Wednesday, April 13, 2011

Friday Blog: Five Generations

Five Generations in a Family - a search of Trove to find them.

I am not certain how often five generations of living family occurs, however, it is a family history topic dear to my heart as I am the baby pictured in the photograph above, which was featured in the Brisbane Courier Mail in October, 1955. The occasion for the gathering of five generations of mothers and daughters in my family was the 88th birthday of my great great grandmother, Barbara Lena Nargar (nee Häberling).

Barbara Lena Häberling arrived in Maryborough, Queensland, Australia aged 4 years, on March 9th, 1871 on board the ship Reichstag with her parents Jacob and Anna (Bosshardt) and sisters, Rosina (1856), Amalie Dorothy (1861), Bertha Martha (1867) and Herminnie Adelle (1868). Sadly, three children, Fritz, Jakob and Rosetta had died in Zurich. My great great great grandfather Jacob Häberling was a bootmaker born in 1785 in Affoltern, Bern, Switzerland. With the help of the Maryborough District Family History Society, I have traced my Häberling family (spelled Heberling in Australia) back to the 1400's in Switzerland.

Feeling somewhat privileged to have this special five generation photograph in my family, prompted me to wonder how often five generations in one family occurs. I decided to conduct a search Australian newspapers on the Trove website, to find other Australian 'five generation' families. I was interested in several aspects of five generation families. Firstly, I was curious to see the age spans between the eldest and youngest generations. I was also interested to see if there was a pattern to the occurrence of these multiple generation families in different decades of Australian history. Given that the average year span for one generation is accepted as being around 20 years, I did not expect to find five generations of family alive in Australia until around the 1880's or 1890's.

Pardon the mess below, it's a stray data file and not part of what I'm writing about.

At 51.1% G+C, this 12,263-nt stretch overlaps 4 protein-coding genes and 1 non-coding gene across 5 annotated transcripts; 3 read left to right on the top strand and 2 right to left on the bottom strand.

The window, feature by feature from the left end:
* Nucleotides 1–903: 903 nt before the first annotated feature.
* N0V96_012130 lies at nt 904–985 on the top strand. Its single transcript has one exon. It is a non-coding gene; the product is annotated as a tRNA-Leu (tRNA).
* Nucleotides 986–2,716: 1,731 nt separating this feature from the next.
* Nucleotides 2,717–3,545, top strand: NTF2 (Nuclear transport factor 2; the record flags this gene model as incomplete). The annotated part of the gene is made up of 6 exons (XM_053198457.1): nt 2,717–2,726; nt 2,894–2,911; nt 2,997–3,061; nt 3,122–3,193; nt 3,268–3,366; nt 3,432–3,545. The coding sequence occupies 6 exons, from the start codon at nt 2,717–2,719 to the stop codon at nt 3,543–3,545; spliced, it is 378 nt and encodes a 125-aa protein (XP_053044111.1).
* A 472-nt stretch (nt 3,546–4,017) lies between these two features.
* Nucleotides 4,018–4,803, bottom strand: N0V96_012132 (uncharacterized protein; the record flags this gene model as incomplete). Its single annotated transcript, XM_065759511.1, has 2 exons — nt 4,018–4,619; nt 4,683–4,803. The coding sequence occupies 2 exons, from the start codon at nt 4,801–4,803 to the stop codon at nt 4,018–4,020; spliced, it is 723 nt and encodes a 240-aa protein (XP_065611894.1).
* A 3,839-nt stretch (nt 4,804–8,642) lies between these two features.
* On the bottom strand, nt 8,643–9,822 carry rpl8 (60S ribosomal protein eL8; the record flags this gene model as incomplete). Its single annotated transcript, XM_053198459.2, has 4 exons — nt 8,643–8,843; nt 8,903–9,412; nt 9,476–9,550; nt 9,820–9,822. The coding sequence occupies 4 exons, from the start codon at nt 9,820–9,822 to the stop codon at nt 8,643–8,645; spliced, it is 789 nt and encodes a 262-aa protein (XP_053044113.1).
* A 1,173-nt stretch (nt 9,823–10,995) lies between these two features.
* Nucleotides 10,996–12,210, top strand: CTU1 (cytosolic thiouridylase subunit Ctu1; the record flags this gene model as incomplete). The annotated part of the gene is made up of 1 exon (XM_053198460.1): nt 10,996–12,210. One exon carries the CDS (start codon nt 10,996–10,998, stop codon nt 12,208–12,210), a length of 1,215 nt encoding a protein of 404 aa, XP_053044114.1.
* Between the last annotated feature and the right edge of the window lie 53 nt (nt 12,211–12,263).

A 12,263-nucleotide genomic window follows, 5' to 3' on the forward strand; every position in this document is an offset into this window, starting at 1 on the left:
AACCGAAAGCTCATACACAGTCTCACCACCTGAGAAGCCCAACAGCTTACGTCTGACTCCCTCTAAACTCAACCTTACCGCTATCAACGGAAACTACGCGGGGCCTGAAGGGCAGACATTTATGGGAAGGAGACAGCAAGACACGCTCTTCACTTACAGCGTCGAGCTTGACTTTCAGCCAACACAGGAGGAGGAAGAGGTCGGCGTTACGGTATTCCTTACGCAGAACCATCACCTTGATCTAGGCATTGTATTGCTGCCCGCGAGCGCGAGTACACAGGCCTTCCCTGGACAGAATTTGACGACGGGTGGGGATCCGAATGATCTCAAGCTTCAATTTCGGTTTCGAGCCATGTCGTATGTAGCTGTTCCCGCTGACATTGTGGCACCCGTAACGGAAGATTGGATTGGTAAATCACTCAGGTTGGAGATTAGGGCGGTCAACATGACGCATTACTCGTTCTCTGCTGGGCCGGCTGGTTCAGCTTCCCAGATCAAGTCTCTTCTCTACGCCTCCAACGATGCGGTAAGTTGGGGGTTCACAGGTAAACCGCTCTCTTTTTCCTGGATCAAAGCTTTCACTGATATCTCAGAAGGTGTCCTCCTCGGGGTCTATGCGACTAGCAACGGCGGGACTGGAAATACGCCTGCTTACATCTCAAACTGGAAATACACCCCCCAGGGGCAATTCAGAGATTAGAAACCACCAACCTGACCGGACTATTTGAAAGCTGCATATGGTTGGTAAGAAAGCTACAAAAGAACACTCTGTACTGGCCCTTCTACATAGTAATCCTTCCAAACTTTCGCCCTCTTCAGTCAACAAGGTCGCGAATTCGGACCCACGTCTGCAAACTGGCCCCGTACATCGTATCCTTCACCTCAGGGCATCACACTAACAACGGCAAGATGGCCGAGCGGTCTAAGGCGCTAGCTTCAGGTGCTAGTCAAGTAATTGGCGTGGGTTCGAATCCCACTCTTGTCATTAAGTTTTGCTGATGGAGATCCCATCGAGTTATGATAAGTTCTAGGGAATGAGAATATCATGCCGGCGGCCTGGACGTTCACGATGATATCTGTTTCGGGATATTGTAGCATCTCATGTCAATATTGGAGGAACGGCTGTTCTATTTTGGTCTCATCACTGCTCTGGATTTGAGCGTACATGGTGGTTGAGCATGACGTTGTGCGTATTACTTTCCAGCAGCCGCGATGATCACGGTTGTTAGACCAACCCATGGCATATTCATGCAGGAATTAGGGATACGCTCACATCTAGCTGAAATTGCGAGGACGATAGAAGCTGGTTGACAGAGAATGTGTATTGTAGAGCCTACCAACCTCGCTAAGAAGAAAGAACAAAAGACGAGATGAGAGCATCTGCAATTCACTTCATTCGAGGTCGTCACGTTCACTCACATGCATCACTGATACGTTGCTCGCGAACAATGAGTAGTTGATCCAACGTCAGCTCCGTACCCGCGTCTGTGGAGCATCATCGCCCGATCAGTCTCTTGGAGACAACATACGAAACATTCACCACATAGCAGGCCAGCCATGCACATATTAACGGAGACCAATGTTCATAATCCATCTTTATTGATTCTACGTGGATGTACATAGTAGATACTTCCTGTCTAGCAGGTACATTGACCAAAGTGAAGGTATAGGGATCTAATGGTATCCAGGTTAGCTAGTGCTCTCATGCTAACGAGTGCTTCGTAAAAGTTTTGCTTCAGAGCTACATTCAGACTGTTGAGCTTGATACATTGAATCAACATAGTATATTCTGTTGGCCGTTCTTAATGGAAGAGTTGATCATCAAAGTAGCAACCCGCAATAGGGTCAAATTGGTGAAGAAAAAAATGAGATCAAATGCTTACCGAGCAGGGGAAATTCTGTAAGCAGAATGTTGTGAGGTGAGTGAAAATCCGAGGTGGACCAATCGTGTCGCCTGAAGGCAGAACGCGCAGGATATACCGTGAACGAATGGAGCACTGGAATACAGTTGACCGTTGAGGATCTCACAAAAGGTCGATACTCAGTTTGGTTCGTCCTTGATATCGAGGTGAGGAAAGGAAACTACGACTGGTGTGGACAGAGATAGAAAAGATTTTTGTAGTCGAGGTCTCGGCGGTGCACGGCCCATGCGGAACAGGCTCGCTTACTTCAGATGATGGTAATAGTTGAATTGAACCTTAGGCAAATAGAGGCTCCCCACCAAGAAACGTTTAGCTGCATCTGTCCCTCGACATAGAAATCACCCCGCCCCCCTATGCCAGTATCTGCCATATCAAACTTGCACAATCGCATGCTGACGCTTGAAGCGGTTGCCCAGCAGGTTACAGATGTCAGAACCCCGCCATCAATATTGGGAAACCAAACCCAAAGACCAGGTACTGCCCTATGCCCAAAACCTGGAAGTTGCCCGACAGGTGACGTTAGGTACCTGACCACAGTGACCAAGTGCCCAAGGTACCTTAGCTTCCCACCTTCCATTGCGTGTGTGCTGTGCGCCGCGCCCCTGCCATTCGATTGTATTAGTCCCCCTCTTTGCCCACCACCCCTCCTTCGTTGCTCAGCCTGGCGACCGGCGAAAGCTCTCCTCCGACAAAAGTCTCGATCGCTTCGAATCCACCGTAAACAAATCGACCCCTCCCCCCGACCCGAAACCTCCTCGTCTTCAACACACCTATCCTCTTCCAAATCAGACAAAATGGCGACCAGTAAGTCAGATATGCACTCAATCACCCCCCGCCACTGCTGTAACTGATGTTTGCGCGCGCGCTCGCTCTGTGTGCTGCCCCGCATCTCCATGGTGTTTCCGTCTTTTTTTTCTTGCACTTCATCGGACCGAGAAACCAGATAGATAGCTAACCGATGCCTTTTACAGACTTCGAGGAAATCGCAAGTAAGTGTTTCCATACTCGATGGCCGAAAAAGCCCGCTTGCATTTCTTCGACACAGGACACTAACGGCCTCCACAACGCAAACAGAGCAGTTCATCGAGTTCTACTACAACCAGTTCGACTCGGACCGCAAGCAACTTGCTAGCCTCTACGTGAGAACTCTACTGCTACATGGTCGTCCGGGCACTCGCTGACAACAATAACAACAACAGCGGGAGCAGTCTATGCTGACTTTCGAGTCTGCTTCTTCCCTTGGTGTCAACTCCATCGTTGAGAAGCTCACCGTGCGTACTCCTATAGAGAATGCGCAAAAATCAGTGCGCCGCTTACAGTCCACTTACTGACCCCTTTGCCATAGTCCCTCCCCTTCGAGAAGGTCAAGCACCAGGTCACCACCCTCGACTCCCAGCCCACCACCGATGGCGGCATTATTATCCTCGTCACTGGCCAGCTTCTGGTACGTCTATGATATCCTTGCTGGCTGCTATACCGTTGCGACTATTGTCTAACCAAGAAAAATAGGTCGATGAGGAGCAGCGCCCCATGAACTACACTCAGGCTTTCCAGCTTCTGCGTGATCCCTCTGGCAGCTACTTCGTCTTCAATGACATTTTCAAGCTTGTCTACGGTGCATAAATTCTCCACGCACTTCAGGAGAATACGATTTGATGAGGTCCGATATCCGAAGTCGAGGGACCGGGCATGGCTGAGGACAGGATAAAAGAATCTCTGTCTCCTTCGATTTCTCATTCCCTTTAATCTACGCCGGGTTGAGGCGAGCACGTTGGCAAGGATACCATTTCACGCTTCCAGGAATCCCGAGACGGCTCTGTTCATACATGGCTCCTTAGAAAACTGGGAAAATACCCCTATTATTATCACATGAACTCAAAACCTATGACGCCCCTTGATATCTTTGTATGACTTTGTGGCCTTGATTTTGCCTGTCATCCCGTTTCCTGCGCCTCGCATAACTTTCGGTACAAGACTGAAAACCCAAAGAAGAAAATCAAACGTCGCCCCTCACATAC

[My research was undertaken purely for my own genealogical interest. There is no empirical evidence to support my findings. I am merely reporting information found in digitalised newspapers and I admit that I found this excercise to be fascinating as a member of a five generation family.] Trove is an amazing source of information for the family historian.

My first discovery was a surprise as I discovered the first evidence of five generations of one family living at one time in Australia, as early as 1856.

Pictured right is a news item which appeared in the Hobart Courier in March 1856, on the birth date of a Mr Hoskisson's great great grandson William. Mr Hoskisson was living in Windsor at the time and was 100 years of age. (Born 1756)

Following are the numbers of five generation families, that I found reported in Australian newspapers between the years 1880 and 1954. (In a search of 20 pages of newspaper items).

1880-1899 - 2

1890-1899 - 2

1900-1909 - 11

1910-1919 - 18

1920-1929 - 19

1930-1939 - 55

1940-1949 - 27

1950-1954 - 17

The average year span for each generation between these years ranged from 17 to 20 years.

The record, above left, describes a five generation family in 1899, in a story which appeared in The Queenslander. The article featured a Mrs Ransley, reportedly one of the colony's oldest residents, who was 85 years of age and described five living generations of her family including her great great grandson.

Below are just a few of the wonderful photographs of five generations of Australian families which I found in various Australian newspapers on the Trove website which were published between the years 1915 and 1953.

The two photographs above are among my favourites as they picture five generations of mothers and daughters as does my own five generation photograph.

Perhaps my most exciting find, was the picture and story below, from the Australian Womens Weekly, which is of an amazing 6 generations of one family photographed together in 1982. The ages iin this family of six generations spanned 98 years to 7 weeks.

Source: Trove

I would love to hear from other people who have multiple generation photographs or stories.

1 comment:

  1. What an interesting exercise, I'll have to wander through my files now, just out of curiosity...